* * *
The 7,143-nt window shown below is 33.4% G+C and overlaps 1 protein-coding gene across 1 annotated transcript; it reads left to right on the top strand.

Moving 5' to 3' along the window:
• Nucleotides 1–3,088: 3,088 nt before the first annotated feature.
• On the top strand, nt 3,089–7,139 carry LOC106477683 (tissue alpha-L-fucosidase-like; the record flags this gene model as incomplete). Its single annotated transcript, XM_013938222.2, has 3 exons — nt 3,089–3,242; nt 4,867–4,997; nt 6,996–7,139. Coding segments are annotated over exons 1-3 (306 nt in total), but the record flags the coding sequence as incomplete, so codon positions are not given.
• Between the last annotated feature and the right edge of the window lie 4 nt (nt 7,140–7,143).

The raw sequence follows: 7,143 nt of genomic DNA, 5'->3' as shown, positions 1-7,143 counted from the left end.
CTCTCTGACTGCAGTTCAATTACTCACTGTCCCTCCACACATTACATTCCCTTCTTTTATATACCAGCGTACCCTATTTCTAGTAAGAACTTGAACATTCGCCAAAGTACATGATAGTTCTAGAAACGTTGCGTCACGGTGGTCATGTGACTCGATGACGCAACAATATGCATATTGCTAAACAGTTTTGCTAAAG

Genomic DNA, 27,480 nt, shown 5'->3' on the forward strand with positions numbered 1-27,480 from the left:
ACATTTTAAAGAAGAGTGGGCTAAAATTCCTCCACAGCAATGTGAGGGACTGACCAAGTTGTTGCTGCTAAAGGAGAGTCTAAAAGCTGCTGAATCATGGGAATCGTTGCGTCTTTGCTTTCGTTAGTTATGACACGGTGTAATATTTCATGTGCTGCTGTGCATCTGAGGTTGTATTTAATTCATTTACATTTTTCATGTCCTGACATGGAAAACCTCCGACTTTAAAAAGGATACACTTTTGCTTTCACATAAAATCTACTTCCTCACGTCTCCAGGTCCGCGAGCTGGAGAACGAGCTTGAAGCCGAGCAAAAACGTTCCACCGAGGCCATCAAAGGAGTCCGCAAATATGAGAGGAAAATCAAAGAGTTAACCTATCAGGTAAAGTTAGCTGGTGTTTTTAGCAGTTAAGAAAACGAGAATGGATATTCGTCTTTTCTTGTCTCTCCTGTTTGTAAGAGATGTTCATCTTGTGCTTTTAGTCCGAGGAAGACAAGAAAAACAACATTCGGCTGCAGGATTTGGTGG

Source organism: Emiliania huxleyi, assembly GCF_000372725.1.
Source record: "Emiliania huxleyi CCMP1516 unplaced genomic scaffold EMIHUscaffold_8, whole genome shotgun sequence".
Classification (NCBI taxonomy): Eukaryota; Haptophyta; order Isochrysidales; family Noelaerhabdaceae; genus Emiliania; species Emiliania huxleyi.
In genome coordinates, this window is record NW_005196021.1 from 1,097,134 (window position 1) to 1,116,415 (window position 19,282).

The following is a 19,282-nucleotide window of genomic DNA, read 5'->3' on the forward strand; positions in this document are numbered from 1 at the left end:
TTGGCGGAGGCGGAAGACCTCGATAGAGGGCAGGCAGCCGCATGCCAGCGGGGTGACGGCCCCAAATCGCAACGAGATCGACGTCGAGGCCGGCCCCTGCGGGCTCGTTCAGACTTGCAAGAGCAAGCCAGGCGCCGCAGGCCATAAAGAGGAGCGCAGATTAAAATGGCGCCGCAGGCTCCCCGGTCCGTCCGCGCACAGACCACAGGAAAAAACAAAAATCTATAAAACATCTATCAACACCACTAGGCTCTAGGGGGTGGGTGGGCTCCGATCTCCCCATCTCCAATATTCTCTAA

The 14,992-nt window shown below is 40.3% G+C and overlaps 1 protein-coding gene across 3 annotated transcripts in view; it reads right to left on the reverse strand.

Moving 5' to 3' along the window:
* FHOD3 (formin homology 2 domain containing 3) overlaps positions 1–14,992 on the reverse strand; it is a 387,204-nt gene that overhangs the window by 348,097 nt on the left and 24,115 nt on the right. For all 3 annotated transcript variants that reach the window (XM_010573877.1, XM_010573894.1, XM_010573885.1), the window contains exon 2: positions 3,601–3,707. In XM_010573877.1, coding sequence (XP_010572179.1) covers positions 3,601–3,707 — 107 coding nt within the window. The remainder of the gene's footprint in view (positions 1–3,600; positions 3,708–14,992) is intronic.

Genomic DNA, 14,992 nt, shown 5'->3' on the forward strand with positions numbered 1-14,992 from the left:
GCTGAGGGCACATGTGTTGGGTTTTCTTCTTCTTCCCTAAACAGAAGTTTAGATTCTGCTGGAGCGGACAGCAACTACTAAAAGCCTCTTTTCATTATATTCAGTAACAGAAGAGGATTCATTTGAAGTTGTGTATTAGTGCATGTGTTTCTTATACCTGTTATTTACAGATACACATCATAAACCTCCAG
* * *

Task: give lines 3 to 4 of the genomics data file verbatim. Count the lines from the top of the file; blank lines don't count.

• Nucleotides 1–3,088: 3,088 nt before the first annotated feature.
• On the top strand, nt 3,089–7,139 carry LOC106477683 (tissue alpha-L-fucosidase-like; the record flags this gene model as incomplete). Its single annotated transcript, XM_013938222.2, has 3 exons — nt 3,089–3,242; nt 4,867–4,997; nt 6,996–7,139. Coding segments are annotated over exons 1-3 (306 nt in total), but the record flags the coding sequence as incomplete, so codon positions are not given.